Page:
The Portland Water Bureau, recently the subject of a critical financial audit, has hired a formerly retired Water Bureau employee to update the history of—you guessed it—the Portland Water Bureau.
Casey Short, a longtime city employee who first got a job in city government with former Mayor Frank Ivancie in 1982, wrote the original history of the utility bureau in 1983. That book, called Water: Portland's Precious Heritage, was Ivancie's brainchild. Portland schools, city commissioners and Water Bureau employees all got copies.
Fast-forward almost 30 years. According to a Water Bureau newsletter, Commissioner Randy Leonard, who now oversees the Water Bureau, last year asked Short to update the book. "Commissioner Leonard wants it updated, and he asked me to do it when I announced my retirement," Short says in a Q&A in the newsletter. "After 30 years, it's time for an update."
Short earns $500 a week for 10 hours of work writing the book, according to the city's Human Resources department. He's worked on the project since 2010, the Water Bureau says.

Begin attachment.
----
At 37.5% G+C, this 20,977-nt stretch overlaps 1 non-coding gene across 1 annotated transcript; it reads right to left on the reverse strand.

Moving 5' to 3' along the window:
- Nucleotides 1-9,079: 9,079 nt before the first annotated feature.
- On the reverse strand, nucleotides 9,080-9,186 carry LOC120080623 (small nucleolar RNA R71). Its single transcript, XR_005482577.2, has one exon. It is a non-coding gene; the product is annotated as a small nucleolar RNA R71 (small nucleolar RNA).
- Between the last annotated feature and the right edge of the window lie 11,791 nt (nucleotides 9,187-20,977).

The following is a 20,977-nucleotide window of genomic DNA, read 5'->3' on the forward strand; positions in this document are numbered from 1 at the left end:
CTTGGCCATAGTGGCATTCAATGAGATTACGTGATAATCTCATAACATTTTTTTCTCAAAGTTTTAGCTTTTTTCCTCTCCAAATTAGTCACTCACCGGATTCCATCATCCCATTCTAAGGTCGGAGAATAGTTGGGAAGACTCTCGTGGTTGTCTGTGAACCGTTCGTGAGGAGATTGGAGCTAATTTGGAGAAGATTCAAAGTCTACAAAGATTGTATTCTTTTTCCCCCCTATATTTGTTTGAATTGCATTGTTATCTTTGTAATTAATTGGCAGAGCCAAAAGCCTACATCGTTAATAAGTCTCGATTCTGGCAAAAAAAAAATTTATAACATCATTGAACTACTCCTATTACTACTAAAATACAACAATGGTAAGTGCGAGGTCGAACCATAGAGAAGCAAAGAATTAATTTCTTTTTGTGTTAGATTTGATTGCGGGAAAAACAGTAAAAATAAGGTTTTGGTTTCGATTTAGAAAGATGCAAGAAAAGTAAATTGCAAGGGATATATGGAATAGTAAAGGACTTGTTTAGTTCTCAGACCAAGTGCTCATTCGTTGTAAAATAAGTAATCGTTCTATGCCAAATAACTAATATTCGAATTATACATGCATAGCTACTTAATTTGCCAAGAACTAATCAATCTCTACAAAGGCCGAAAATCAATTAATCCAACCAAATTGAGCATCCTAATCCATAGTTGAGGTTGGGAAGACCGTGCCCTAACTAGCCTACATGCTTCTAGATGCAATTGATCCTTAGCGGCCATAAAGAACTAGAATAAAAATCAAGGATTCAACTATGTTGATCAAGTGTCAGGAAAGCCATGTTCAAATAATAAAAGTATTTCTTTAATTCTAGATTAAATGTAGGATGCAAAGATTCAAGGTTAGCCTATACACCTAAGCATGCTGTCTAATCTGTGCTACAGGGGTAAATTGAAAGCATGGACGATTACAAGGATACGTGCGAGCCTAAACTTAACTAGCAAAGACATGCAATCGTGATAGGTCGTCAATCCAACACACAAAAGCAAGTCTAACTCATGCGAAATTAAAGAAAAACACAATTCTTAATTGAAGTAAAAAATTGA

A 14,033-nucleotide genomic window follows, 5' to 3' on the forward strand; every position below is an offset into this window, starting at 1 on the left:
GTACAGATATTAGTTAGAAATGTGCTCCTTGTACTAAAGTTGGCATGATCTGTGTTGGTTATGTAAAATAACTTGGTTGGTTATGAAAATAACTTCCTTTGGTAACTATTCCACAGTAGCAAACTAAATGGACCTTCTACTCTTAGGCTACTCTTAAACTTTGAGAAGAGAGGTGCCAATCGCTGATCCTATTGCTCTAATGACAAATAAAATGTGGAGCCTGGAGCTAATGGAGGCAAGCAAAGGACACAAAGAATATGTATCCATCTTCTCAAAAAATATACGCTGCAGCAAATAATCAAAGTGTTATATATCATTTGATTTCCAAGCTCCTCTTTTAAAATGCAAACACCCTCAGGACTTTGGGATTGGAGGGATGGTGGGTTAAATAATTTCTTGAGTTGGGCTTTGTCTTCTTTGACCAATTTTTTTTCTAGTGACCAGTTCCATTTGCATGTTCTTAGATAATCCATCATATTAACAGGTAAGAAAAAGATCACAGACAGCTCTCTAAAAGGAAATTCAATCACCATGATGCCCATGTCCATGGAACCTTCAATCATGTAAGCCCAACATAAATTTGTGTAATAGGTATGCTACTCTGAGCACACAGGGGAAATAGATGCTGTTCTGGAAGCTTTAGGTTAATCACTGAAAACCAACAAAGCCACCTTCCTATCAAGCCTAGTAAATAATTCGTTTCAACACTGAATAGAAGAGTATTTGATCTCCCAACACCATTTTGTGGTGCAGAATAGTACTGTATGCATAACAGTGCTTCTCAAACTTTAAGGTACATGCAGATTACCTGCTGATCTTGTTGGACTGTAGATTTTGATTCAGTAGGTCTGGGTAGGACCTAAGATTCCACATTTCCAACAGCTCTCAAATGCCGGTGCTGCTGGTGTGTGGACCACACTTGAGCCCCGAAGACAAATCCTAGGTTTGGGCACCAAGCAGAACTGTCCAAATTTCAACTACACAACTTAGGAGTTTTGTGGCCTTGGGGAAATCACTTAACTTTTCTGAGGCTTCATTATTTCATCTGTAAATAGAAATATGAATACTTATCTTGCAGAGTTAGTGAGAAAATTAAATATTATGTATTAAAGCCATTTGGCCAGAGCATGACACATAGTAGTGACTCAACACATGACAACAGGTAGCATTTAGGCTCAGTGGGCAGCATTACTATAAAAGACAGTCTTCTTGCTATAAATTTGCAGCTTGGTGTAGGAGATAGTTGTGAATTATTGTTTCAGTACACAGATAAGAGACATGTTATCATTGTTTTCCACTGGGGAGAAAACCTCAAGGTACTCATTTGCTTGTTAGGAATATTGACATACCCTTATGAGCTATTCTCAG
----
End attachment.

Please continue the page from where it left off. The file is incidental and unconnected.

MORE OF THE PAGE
We just asked Leonard's office whether the new book will include information about Auditor LaVonne Griffin-Valade's new report on the Water Bureau, "Spending Utility Ratepayer Money: Not always linked to services, decision process inconsistent." That audit, released Wednesday, highlighted a number of other recent Water Bureau projects funded by ratepayer money that are only loosely or indirectly related to the delivery of water. In her report, Griffin-Valade called that trend a considerable risk for Portland since city code, state law and bond rules say ratepayer money should pay for ratepayer service.
But that audit is unlikely to be a topic for consideration in the book, which the Water Bureau says is now almost done.